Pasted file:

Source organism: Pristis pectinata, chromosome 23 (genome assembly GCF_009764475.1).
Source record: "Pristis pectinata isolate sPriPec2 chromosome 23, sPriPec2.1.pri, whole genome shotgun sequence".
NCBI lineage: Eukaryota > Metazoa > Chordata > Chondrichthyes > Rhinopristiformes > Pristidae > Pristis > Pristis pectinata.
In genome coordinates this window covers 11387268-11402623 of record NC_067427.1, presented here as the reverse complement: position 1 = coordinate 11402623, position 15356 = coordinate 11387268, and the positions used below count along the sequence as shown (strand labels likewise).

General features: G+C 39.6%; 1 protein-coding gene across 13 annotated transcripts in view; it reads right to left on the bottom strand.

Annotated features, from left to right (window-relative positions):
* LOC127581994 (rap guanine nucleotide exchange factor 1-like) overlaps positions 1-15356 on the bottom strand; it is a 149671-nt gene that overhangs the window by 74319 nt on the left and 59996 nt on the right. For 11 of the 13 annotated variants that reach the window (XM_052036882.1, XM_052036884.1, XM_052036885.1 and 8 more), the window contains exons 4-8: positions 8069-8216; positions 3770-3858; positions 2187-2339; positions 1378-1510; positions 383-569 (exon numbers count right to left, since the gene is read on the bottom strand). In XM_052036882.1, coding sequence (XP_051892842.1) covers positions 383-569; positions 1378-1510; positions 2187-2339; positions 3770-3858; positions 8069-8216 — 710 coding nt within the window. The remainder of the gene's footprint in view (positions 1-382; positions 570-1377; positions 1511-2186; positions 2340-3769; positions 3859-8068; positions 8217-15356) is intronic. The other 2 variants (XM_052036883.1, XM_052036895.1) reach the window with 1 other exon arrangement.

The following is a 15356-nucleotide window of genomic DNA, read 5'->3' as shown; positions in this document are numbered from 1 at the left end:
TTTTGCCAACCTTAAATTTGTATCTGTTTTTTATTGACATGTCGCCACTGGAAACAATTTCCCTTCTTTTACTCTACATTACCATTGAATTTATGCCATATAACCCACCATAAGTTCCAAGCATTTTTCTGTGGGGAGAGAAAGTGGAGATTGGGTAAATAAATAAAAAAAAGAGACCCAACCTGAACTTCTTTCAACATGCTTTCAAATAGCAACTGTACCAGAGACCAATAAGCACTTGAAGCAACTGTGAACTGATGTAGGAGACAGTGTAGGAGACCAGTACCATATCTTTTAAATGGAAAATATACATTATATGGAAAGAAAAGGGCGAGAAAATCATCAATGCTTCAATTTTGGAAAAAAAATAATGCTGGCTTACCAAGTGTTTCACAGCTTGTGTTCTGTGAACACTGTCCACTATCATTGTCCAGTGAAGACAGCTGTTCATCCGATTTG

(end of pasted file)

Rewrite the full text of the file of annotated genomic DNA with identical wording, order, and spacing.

Source organism: Pristis pectinata, chromosome 23 (genome assembly GCF_009764475.1).
Source record: "Pristis pectinata isolate sPriPec2 chromosome 23, sPriPec2.1.pri, whole genome shotgun sequence".
NCBI lineage: Eukaryota > Metazoa > Chordata > Chondrichthyes > Rhinopristiformes > Pristidae > Pristis > Pristis pectinata.
In genome coordinates this window covers 11387268-11402623 of record NC_067427.1, presented here as the reverse complement: position 1 = coordinate 11402623, position 15356 = coordinate 11387268, and the positions used below count along the sequence as shown (strand labels likewise).

General features: G+C 39.6%; 1 protein-coding gene across 13 annotated transcripts in view; it reads right to left on the bottom strand.

Annotated features, from left to right (window-relative positions):
* LOC127581994 (rap guanine nucleotide exchange factor 1-like) overlaps positions 1-15356 on the bottom strand; it is a 149671-nt gene that overhangs the window by 74319 nt on the left and 59996 nt on the right. For 11 of the 13 annotated variants that reach the window (XM_052036882.1, XM_052036884.1, XM_052036885.1 and 8 more), the window contains exons 4-8: positions 8069-8216; positions 3770-3858; positions 2187-2339; positions 1378-1510; positions 383-569 (exon numbers count right to left, since the gene is read on the bottom strand). In XM_052036882.1, coding sequence (XP_051892842.1) covers positions 383-569; positions 1378-1510; positions 2187-2339; positions 3770-3858; positions 8069-8216 — 710 coding nt within the window. The remainder of the gene's footprint in view (positions 1-382; positions 570-1377; positions 1511-2186; positions 2340-3769; positions 3859-8068; positions 8217-15356) is intronic. The other 2 variants (XM_052036883.1, XM_052036895.1) reach the window with 1 other exon arrangement.

The following is a 15356-nucleotide window of genomic DNA, read 5'->3' as shown; positions in this document are numbered from 1 at the left end:
TTTTGCCAACCTTAAATTTGTATCTGTTTTTTATTGACATGTCGCCACTGGAAACAATTTCCCTTCTTTTACTCTACATTACCATTGAATTTATGCCATATAACCCACCATAAGTTCCAAGCATTTTTCTGTGGGGAGAGAAAGTGGAGATTGGGTAAATAAATAAAAAAAAGAGACCCAACCTGAACTTCTTTCAACATGCTTTCAAATAGCAACTGTACCAGAGACCAATAAGCACTTGAAGCAACTGTGAACTGATGTAGGAGACAGTGTAGGAGACCAGTACCATATCTTTTAAATGGAAAATATACATTATATGGAAAGAAAAGGGCGAGAAAATCATCAATGCTTCAATTTTGGAAAAAAAATAATGCTGGCTTACCAAGTGTTTCACAGCTTGTGTTCTGTGAACACTGTCCACTATCATTGTCCAGTGAAGACAGCTGTTCATCCGATTTG